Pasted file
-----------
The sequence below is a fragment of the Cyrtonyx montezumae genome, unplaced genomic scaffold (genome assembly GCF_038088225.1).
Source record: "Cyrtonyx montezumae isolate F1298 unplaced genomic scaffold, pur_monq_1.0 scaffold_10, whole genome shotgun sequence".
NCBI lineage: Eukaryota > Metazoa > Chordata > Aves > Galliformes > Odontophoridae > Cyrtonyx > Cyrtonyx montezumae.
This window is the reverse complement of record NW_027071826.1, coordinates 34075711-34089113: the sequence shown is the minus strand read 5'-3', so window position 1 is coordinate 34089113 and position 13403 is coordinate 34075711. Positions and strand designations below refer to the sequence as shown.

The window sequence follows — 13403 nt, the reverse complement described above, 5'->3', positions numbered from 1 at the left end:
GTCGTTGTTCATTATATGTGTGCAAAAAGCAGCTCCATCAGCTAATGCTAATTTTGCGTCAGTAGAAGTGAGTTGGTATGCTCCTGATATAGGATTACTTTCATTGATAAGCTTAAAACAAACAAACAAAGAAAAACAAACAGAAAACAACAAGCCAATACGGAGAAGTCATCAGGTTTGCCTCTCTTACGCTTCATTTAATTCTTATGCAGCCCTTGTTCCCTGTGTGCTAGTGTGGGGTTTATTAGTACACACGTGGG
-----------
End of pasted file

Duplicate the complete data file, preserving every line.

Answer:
The sequence below is a fragment of the Cyrtonyx montezumae genome, unplaced genomic scaffold (genome assembly GCF_038088225.1).
Source record: "Cyrtonyx montezumae isolate F1298 unplaced genomic scaffold, pur_monq_1.0 scaffold_10, whole genome shotgun sequence".
NCBI lineage: Eukaryota > Metazoa > Chordata > Aves > Galliformes > Odontophoridae > Cyrtonyx > Cyrtonyx montezumae.
This window is the reverse complement of record NW_027071826.1, coordinates 34075711-34089113: the sequence shown is the minus strand read 5'-3', so window position 1 is coordinate 34089113 and position 13403 is coordinate 34075711. Positions and strand designations below refer to the sequence as shown.

The window sequence follows — 13403 nt, the reverse complement described above, 5'->3', positions numbered from 1 at the left end:
GTCGTTGTTCATTATATGTGTGCAAAAAGCAGCTCCATCAGCTAATGCTAATTTTGCGTCAGTAGAAGTGAGTTGGTATGCTCCTGATATAGGATTACTTTCATTGATAAGCTTAAAACAAACAAACAAAGAAAAACAAACAGAAAACAACAAGCCAATACGGAGAAGTCATCAGGTTTGCCTCTCTTACGCTTCATTTAATTCTTATGCAGCCCTTGTTCCCTGTGTGCTAGTGTGGGGTTTATTAGTACACACGTGGG